it's not in the constitution, so we needed some kind of method for doing so. this was the proposal for new states that jefferson handed in, probably the first thing to street q. well that isn't what we got. [laughter] nor do we keep most of those names although two of them have kind of survived. but jefferson, what's intriguing to me is jefferson had a question as well, and when he issued this report and made this suggestion, she made a statement that you may not quite follow everything that he's suggesting here and i will get into that right after, you will hear the question and recognize the quest of thomas jefferson. with respect to the new states, the question to stand simply in this form, may be a ultramontane territory, that means west of the allegheny mountains and the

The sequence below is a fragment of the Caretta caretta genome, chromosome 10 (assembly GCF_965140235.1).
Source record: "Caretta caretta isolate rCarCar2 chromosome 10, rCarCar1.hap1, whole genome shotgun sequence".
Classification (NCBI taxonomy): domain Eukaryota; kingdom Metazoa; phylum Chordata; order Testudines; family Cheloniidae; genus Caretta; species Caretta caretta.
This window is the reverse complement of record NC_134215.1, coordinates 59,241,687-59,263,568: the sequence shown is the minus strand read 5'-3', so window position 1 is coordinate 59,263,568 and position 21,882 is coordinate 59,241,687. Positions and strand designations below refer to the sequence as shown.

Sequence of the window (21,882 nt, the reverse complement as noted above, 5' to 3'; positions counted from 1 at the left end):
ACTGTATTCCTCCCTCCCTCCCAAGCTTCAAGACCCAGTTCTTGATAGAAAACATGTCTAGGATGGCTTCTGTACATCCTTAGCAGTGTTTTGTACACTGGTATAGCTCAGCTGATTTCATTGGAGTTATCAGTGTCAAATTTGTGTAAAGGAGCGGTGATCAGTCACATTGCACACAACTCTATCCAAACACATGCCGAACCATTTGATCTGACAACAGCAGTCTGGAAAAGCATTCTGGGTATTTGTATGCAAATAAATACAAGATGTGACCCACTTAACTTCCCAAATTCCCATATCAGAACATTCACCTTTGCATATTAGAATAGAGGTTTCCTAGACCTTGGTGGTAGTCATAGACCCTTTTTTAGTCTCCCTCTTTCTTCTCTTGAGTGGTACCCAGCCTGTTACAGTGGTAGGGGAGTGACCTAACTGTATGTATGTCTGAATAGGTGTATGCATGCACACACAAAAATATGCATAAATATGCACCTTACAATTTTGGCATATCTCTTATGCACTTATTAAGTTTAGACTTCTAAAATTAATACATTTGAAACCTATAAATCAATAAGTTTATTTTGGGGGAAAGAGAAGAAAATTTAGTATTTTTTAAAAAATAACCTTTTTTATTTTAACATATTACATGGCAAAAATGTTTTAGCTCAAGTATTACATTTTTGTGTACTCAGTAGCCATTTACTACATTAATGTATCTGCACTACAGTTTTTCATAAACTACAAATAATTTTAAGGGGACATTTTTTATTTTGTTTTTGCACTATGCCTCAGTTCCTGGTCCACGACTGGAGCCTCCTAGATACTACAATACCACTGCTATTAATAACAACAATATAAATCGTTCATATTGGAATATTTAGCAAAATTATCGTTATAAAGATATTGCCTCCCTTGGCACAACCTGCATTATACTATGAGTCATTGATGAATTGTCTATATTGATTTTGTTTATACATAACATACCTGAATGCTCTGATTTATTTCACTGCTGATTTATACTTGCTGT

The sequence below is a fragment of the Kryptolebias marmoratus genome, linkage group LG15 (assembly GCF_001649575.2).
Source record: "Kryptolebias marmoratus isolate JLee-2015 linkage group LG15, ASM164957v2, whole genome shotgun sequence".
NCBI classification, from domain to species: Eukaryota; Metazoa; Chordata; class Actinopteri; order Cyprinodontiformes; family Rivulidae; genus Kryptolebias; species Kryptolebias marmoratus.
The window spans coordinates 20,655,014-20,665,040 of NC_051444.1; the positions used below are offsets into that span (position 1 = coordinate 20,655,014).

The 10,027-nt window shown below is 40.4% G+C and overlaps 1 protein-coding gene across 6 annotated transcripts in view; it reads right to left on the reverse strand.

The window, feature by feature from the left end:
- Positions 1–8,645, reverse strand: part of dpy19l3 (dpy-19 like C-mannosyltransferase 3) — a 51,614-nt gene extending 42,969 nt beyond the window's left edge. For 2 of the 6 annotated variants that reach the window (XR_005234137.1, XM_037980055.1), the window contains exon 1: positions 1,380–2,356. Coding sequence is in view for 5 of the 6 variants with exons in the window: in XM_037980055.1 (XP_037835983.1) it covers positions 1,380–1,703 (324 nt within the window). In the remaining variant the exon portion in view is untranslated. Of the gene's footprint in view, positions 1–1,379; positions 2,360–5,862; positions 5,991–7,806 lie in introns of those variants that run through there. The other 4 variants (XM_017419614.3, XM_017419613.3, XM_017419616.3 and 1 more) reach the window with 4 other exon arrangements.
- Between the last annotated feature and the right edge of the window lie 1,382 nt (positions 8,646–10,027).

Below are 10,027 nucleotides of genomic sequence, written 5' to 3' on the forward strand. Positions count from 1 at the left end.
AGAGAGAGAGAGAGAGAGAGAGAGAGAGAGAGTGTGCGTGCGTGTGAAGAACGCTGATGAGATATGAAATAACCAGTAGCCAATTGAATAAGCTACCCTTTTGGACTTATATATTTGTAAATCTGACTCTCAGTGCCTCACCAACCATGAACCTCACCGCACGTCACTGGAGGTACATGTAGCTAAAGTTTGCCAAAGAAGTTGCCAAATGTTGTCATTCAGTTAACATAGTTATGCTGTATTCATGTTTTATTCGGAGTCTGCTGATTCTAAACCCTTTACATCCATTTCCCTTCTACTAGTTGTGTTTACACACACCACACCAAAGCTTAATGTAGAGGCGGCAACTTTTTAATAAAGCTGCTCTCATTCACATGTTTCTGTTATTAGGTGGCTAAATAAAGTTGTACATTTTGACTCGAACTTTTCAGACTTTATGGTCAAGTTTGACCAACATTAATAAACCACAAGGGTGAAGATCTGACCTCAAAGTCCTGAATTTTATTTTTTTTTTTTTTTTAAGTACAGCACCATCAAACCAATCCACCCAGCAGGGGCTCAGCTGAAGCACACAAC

1:11 am
deep delete to be disposed of so as to create the most immediate benefit to the inhabitants of the maritime states, these are the darker green states along the east. the plan would be laying it off into two or more states only. good faith requires us to put the question and it's just form hal made the territories of the union be disposed of so as to produce the greatest degree of happiness to its inhabitants, there is that quest. jefferson had two things in mind with happiness. one was much smaller states than we ended up with. he believed a state was too big, it would end up containing people from too diverse groups, and would eventually crumble. he knew of what he was speaking because his state, virginia at the point in time included what
1:12 am